Scientists at the University of Dusseldorf in Germany say that they may have unravelled the mystery as to how some people can eat and never put on weight, while others struggle to shed a single ounce may have finally been solved by scientists.
Research leader Dr. Ulrich Ruther says that a gene called FTO appears to be behind these differences.
During a study, the researchers observed that the mice that lacked the FTO gene remained thin despite eating large amounts of food and being inactive, which suggested that they were burning up energy faster than the animals that had a functioning gene.
It is thought the gene may limit the amount of energy given off in the form of heat.
"Genetic variation close to the FTO gene is definitely associated with obesity in humans, but, until now, it was not clear whether this genetic variation was likely to influence obesity by altering the expression or function of the FTO gene itself or some neighbouring gene," the Telegraph quoted Professor Stephen O'Rahilly, a metabolism expert from Cambridge University, as telling Nature magazine.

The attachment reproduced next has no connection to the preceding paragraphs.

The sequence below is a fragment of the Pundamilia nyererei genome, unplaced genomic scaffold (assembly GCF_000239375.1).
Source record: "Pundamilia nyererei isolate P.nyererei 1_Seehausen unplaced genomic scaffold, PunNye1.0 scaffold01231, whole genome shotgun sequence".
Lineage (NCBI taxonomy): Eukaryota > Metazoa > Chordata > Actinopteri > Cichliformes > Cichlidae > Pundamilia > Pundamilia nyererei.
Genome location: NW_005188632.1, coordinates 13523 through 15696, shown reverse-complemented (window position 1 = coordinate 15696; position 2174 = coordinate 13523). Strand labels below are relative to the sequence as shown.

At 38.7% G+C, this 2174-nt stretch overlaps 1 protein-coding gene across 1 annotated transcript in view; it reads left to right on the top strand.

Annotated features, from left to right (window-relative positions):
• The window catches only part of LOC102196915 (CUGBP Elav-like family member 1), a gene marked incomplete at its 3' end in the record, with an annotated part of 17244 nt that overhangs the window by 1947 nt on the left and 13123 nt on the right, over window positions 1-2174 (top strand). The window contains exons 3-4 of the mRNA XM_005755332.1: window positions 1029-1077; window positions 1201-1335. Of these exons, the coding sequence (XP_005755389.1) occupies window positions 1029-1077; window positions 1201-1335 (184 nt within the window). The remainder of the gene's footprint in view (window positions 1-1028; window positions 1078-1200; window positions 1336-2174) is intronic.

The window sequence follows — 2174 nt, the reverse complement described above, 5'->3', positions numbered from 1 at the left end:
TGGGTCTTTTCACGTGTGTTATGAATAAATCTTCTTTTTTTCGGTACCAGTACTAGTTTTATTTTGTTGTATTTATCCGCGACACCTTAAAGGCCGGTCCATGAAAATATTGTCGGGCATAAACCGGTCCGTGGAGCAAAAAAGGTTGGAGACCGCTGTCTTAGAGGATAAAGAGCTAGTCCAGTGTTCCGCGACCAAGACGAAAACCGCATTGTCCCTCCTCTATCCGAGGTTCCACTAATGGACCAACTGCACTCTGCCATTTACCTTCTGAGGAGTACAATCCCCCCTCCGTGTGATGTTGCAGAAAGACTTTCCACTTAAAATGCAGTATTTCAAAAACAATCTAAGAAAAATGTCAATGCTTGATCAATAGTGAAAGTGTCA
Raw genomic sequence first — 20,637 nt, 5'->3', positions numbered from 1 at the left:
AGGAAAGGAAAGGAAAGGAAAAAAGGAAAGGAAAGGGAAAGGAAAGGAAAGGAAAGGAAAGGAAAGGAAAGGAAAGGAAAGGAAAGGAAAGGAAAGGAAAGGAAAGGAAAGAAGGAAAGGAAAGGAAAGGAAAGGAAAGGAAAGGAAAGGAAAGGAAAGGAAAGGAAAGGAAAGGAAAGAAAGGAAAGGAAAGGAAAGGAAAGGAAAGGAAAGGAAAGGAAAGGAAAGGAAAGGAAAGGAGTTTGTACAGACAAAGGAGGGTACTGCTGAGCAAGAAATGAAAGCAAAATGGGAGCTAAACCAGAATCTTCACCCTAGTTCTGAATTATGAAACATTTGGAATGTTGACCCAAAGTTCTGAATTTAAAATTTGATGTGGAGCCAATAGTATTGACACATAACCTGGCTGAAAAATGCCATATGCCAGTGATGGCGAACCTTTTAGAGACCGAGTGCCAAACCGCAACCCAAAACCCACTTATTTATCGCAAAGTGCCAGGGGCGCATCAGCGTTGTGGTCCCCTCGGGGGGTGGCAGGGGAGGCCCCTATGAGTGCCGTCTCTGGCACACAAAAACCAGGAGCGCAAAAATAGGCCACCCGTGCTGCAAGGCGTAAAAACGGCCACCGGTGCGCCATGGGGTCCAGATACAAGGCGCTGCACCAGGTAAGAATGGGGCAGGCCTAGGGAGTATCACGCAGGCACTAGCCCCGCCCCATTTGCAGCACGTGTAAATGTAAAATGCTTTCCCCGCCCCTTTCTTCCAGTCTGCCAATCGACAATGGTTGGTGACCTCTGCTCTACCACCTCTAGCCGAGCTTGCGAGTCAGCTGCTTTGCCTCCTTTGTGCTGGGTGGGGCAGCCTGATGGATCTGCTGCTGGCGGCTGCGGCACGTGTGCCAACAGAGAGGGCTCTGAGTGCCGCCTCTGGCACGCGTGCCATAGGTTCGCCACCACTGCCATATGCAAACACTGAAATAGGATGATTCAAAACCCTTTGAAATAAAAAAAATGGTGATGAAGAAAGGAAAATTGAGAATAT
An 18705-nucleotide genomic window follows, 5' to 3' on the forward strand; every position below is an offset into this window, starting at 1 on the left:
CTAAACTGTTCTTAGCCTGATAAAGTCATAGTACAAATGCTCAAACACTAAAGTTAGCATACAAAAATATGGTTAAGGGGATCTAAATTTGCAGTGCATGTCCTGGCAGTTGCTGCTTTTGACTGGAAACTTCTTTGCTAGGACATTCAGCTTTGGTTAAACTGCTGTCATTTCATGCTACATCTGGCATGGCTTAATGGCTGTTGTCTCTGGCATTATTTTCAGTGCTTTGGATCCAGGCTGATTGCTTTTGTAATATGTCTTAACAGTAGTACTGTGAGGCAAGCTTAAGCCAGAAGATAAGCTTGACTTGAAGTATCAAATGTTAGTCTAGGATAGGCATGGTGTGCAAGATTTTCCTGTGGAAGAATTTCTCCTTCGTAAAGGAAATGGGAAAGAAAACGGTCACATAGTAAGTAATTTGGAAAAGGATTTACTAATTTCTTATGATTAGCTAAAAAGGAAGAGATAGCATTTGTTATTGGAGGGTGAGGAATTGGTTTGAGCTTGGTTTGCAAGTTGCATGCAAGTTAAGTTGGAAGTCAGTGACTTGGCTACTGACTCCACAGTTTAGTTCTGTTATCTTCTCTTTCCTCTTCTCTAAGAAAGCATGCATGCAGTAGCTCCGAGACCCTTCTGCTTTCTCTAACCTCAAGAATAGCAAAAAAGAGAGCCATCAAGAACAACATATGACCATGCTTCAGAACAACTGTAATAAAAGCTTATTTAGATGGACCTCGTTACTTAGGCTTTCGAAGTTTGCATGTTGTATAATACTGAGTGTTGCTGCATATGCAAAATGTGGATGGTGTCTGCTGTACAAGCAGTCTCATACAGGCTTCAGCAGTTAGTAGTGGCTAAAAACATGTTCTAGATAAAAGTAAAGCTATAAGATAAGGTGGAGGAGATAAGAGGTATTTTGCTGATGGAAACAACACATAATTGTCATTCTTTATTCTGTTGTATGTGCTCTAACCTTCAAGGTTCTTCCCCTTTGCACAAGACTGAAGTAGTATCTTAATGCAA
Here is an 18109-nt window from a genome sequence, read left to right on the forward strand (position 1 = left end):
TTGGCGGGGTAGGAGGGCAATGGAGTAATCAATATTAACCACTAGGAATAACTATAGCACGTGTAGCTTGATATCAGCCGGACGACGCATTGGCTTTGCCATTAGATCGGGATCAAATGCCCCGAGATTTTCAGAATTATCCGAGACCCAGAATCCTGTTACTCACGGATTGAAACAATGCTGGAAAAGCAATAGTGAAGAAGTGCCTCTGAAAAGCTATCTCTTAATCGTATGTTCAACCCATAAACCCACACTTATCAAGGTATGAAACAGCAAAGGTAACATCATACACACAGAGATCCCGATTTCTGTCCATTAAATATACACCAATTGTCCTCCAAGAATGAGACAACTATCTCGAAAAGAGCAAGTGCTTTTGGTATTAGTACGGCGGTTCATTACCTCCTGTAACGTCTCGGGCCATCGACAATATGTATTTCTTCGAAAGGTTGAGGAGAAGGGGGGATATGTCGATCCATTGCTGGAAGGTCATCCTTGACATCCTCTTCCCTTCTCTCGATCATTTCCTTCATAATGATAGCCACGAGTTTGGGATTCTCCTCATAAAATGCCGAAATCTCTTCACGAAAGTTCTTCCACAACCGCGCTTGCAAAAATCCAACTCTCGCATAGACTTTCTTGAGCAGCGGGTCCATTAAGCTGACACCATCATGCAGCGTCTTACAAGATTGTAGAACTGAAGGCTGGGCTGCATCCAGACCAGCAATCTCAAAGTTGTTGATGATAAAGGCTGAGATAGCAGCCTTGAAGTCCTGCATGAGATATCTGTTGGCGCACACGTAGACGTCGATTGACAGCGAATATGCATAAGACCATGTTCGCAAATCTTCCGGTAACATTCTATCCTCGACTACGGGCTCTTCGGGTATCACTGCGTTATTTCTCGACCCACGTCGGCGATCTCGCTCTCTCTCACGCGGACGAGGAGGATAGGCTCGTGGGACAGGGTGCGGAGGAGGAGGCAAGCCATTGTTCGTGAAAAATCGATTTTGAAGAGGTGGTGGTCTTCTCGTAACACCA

"This work shows that if mice lack the FTO gene they are very lean because they spontaneously burn off enormous amounts of energy.
"This is a bit puzzling as several recent studies have suggested that the variant in the human FTO gene that increases the risk of obesity has effects on appetite and food intake but does not seem to have any effect on how quickly energy is burned off.
"So, this work provides a crucial piece of evidence supporting the notion that the FTO gene itself is likely to be involved in the effects of common human genetic variants on body fat," O'Rahilly added.
The researchers believe that their breakthrough study may pave the way for a raft of new treatments for obesity.
Dr Ruther said: "This finding will promote research into the development of drugs that modulate FTO activity. We strongly suspect that, in man, FTO might have more complex effects on both food intake and energy expenditure than has been so far suggested and that it is still not clear what the overall effect of inhibiting FTO in humans would be."